The first few years are the test…
Statistics generally indicate the first four to five years are the “survival years”. Let’s be honest. Survival must also take into consideration the amount of intelligent effort put in, not to mention incredible lesson learning setbacks. Efforts and failures aside, I can honesty attest to feeling like my business wasn’t making a recurring impact until year #3.
By recurring impact I mean that delicious feeling of being headhunted for your unique skills, referred by a customer who gave you a glowing testimonial, and these things happening more frequently. You’ve stopped freaking out at all the numerous and sometimes cumbersome tasks associated with running your own business, and started to reap those wonderful rewards.
Survival issues can and do arise at any time during a business’ lifecycle, but it’s those first one to two years where everything is new and sometimes it feels like you are the water being sucked down the plug hole. There is simply so much to learn about business ownership. Tasks such as filing the first tax return, engaging employees or contractors, securing premises unless you are a home-based consultant, and much more. When these creases have been ironed or experiences experienced they are far less daunting the next time around, and that’s when you can really focus “on” your business.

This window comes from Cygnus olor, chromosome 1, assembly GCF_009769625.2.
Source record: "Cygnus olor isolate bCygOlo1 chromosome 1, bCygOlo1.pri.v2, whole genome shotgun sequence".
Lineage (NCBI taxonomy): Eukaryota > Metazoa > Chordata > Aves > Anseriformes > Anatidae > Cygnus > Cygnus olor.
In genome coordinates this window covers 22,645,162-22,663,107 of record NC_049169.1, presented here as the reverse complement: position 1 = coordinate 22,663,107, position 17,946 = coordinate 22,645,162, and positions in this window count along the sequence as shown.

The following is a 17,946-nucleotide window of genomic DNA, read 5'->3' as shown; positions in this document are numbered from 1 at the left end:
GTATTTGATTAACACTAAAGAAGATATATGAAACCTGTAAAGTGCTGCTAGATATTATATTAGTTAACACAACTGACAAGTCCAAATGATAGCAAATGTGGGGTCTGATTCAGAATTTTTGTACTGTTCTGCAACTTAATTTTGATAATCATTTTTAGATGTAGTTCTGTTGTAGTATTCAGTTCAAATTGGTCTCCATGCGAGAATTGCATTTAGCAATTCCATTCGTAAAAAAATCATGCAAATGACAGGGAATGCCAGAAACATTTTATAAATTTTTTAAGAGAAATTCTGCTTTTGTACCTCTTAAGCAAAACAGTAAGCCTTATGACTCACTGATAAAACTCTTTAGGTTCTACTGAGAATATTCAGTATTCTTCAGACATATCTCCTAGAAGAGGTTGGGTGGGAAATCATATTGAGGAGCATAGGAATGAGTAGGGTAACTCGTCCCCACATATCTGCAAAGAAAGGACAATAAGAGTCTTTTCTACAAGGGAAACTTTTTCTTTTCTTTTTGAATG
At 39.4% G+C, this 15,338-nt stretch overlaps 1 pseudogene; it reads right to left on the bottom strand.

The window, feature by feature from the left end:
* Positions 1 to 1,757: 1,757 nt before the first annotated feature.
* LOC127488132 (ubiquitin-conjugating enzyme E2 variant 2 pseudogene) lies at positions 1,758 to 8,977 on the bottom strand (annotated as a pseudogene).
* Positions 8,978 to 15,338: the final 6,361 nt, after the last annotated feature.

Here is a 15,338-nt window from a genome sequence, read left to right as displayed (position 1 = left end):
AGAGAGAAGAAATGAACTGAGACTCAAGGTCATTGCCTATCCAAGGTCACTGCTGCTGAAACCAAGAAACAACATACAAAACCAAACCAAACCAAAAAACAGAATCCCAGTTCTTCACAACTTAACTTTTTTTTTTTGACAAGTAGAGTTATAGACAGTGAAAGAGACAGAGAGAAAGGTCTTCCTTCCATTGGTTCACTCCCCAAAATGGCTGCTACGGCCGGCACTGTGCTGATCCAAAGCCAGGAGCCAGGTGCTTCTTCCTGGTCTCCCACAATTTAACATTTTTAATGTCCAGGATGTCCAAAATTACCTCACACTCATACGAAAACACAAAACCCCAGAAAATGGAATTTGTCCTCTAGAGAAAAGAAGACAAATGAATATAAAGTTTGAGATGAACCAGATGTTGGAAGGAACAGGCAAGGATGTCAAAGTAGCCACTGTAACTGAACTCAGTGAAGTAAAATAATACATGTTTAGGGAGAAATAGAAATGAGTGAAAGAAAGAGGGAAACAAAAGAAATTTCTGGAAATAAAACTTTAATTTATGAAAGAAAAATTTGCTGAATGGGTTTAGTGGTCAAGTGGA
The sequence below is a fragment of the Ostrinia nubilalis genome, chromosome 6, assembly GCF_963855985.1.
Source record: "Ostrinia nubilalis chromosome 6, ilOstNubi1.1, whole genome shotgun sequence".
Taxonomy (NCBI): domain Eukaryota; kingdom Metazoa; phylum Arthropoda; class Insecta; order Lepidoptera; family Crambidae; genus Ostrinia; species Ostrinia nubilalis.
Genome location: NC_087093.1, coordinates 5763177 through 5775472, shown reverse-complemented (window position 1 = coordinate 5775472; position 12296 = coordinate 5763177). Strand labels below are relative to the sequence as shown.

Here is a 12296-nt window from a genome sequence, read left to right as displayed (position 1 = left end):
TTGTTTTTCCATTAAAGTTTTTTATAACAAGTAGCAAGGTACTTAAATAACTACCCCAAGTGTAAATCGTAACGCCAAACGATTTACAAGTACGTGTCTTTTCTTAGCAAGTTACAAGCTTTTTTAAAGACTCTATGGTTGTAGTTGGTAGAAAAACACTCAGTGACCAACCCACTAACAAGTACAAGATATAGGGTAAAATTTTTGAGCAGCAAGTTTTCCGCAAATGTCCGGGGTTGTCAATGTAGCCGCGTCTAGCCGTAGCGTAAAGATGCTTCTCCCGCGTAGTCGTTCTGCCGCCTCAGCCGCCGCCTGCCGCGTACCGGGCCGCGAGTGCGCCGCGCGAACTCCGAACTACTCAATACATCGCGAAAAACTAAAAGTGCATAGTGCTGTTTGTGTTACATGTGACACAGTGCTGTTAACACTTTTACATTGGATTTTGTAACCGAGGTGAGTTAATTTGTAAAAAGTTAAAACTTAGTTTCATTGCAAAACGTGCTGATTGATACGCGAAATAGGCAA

Some pointers to watch for when making the switch:
- Absolutely trust your instinct.
- Self-motivation is the only motivation unless you draw on the support of networking groups or like-minded entrepreneurs.
- Know your industry so well and carve it up like a world class skier.
- Outsource what is not your forte. Don’t waste billable time and business growth activity time on mediocre tasks, provided it’s cost-effective to do so.
- Have a financial plan to cover family living expenses. It takes time to develop and concentrate on marketing initiatives that produce business.
- Remember to learn to sell. It’s also easier to entice those who love you to repeatedly work with you than those you’ve never met.